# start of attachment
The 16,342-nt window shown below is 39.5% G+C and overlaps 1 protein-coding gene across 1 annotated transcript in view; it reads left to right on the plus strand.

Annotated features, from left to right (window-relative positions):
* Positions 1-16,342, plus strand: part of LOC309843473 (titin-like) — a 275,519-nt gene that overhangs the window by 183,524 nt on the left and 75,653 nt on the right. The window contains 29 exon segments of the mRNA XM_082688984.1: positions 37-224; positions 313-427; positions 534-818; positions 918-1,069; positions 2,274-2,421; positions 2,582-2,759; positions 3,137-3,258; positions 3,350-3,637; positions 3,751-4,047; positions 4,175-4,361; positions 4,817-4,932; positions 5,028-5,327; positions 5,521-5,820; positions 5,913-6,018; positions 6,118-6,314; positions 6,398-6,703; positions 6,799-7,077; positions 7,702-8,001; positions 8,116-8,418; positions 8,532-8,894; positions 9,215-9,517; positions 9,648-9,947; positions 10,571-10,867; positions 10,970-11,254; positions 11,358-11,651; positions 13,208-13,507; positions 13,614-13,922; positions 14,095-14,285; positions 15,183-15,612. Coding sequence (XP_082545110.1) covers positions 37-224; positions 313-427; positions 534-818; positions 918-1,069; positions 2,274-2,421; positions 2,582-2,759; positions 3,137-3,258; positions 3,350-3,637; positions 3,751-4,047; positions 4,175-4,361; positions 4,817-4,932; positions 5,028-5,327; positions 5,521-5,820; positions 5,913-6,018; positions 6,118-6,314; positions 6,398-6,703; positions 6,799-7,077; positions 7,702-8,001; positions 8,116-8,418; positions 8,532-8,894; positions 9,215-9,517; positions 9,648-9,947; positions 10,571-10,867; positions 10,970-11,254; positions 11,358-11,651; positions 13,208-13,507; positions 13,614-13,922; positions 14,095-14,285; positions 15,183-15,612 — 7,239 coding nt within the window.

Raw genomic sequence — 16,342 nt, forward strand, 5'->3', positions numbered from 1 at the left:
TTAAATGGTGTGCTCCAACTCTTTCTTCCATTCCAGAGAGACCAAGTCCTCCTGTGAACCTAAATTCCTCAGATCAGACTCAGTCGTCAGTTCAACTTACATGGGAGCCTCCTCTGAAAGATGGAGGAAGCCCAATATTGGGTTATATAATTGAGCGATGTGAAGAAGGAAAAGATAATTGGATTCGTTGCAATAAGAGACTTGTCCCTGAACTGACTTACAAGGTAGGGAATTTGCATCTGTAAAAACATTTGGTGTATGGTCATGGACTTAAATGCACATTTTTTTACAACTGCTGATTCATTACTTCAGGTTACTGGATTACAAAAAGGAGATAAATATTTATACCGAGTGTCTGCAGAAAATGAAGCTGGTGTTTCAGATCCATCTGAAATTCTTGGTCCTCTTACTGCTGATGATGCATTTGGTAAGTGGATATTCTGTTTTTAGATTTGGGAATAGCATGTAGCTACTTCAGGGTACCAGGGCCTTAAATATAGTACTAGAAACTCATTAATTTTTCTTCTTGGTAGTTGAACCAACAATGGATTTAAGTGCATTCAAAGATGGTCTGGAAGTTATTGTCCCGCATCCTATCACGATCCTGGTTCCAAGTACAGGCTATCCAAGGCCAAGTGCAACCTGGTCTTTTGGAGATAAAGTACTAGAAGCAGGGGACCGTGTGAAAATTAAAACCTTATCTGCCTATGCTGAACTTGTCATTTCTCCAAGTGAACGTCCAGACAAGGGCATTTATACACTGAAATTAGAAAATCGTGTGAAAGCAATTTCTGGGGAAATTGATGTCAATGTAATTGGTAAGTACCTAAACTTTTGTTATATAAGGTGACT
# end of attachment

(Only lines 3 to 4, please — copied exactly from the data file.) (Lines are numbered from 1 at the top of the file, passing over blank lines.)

* Positions 1-16,342, plus strand: part of LOC309843473 (titin-like) — a 275,519-nt gene that overhangs the window by 183,524 nt on the left and 75,653 nt on the right. The window contains 29 exon segments of the mRNA XM_082688984.1: positions 37-224; positions 313-427; positions 534-818; positions 918-1,069; positions 2,274-2,421; positions 2,582-2,759; positions 3,137-3,258; positions 3,350-3,637; positions 3,751-4,047; positions 4,175-4,361; positions 4,817-4,932; positions 5,028-5,327; positions 5,521-5,820; positions 5,913-6,018; positions 6,118-6,314; positions 6,398-6,703; positions 6,799-7,077; positions 7,702-8,001; positions 8,116-8,418; positions 8,532-8,894; positions 9,215-9,517; positions 9,648-9,947; positions 10,571-10,867; positions 10,970-11,254; positions 11,358-11,651; positions 13,208-13,507; positions 13,614-13,922; positions 14,095-14,285; positions 15,183-15,612. Coding sequence (XP_082545110.1) covers positions 37-224; positions 313-427; positions 534-818; positions 918-1,069; positions 2,274-2,421; positions 2,582-2,759; positions 3,137-3,258; positions 3,350-3,637; positions 3,751-4,047; positions 4,175-4,361; positions 4,817-4,932; positions 5,028-5,327; positions 5,521-5,820; positions 5,913-6,018; positions 6,118-6,314; positions 6,398-6,703; positions 6,799-7,077; positions 7,702-8,001; positions 8,116-8,418; positions 8,532-8,894; positions 9,215-9,517; positions 9,648-9,947; positions 10,571-10,867; positions 10,970-11,254; positions 11,358-11,651; positions 13,208-13,507; positions 13,614-13,922; positions 14,095-14,285; positions 15,183-15,612 — 7,239 coding nt within the window.

Raw genomic sequence — 16,342 nt, forward strand, 5'->3', positions numbered from 1 at the left: